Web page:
Mark Everard

Hello, I'm Mark – a PhD physicist turned technologist / architect.

Archive for April, 2012

This time……………….

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This time

This isn’t mine – in fact I don’t know who the credit should go to. However, it was so great I wanted to put it somewhere relevant where I could see it often.

UPDATE (16th May 2012): It originally came Manu Cornet at Bonkers World. Awesome stuff



Written by mark

April 18th, 2012 at 2:10 pm

Posted in Opinion

Personalize your EPiServer site by visit duration

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Want to show a personalized message of gratitude to those users who spend a long time on your site? Now you can with the TimeOnSiteCriterion for the EPiServer Personalization/Visitor Group framework 😉

Technically – this is a straightforward implementation of a Visitor Group criteria, using some of the native Personalization API to record when the user starts their session. This is then compared to the current DateTime along with the editor selected time period to calculate a match.

The TimeOnSiteCriterion is available as part of Criteria Pack version 1.3, which is available on Codeplex (along with the source code) and of course there is an individual Nuget package on

An Extended example

One of the clients I’m working with at the minute had a requirement to display a modal pop-up on their site to user’s who had either visited a set number of pages, or had visited for more than a defined duration. Using the Visitor Group functionality sounded like a good match as it allows the editor’s to specify the exact criteria and mix and match with other matching criteria moving forwards.

The TimeOnSite criterion obviously forms part of this requirement, but fully meeting the requirement involves not waiting for a user to request a new page from your site and instead delegating responsibility to the browser to continue the countdown and respond (display the popup) when the criteria is matched. This is a requirement that the Visitor Group API doesn’t handle completely, as a Visitor Group is resolved as either a match or not a match when the page is delivered to the browser. There is no straightforward way of working out how ‘much’ of a match the current request may be.

Never the less, we still have the flexibility to achieve this:

  1. We need to link the site to a specific Visitor Group that will provide our criteria for when to display the popup (using a custom property like this will do the job – possibly on a site wide settings page)
  2. We need a method of working out how close we are to a match being made – in this case how many seconds are left. This data needs to be delivered to the browser.
  3. We need some client side script that will continue the countdown and trigger the popup when the countdown reaches zero.

The following public class is a part of the TimeOnSiteCriterion assembly, and contains the SecondsToMatch method to which can be used to work out how many seconds remain. The method will search a single Visitor Group – which is instantiated by Id (which is why we need a custom property to store this information), to find the first instance of a TimeOnSite model. This model contains the editor selected TimeOnSite criterion – which is then used with the user’s session start variable to calculate how long remains.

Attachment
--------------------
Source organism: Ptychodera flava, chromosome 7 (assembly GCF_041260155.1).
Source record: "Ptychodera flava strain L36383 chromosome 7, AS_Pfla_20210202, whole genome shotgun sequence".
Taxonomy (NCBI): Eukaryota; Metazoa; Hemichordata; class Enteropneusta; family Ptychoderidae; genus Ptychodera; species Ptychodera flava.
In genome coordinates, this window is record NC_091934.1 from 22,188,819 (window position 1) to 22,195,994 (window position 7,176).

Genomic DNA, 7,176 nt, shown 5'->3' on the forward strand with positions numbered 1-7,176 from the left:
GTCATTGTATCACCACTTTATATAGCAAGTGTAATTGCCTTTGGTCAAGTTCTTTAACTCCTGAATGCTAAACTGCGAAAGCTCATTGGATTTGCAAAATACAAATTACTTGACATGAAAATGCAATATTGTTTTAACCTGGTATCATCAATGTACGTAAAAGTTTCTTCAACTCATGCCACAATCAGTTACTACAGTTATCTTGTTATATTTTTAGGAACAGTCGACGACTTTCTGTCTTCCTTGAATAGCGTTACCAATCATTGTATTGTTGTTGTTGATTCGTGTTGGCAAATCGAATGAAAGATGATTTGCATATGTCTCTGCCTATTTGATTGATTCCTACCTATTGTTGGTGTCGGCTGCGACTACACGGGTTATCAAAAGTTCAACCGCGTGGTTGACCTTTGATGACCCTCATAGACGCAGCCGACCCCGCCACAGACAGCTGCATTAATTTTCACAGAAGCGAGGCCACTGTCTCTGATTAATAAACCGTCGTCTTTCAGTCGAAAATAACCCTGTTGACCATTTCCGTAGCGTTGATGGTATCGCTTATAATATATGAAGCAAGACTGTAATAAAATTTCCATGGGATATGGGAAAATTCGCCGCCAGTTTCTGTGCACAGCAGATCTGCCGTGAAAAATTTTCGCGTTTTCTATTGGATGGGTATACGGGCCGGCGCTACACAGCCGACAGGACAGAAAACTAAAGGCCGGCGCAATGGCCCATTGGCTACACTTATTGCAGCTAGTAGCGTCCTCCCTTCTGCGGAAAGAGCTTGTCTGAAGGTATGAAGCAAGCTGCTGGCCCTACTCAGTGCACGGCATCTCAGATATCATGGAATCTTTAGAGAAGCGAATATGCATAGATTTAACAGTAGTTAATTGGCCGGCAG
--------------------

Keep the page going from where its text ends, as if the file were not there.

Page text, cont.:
using System;
using System.Linq;
using System.Web;
using EPiServer.Personalization.VisitorGroups;

namespace CriteriaPack.TimeOnSiteCriterion
    public class TimeOnSiteService
        public TimeOnSiteService()
            Store = new VisitorGroupStore();

        public TimeOnSiteService(IVisitorGroupRepository store)
            Store = store;

        public IVisitorGroupRepository Store { get; set; }

        private double CurrentValueInSeconds(Guid visitorGroupId)
            //load visitor group by providing id
            var group = Store.Load(visitorGroupId);
            if (group == null)
                return 0;

            //return first instance of TimeOnSite Criterion
            var timeOnSiteCriteria = group.Criteria.FirstOrDefault(a => a.TypeName == VisitorGroupCriterionRepository.GetTypeName(typeof(TimeOnSiteCriterion)));
            if (timeOnSiteCriteria == null)
                return 0;

            var model = timeOnSiteCriteria.Model as TimeOnSiteModel;
            if (model == null)
                return 0;

            if (model.DurationUnit == DurationUnit.Minutes)
                return model.TimeOnSite * 60;

            if (model.DurationUnit == DurationUnit.Hours)
                return model.TimeOnSite * 60 * 60;

            return model.TimeOnSite;

        private DateTime SessionStart(HttpContextBase httpContext)
            return Convert.ToDateTime(httpContext.Session[TimeOnSiteCriterion.SessionStartTimeKey]);

        /// <summary>
        /// Returns the number of seconds remaining until a match.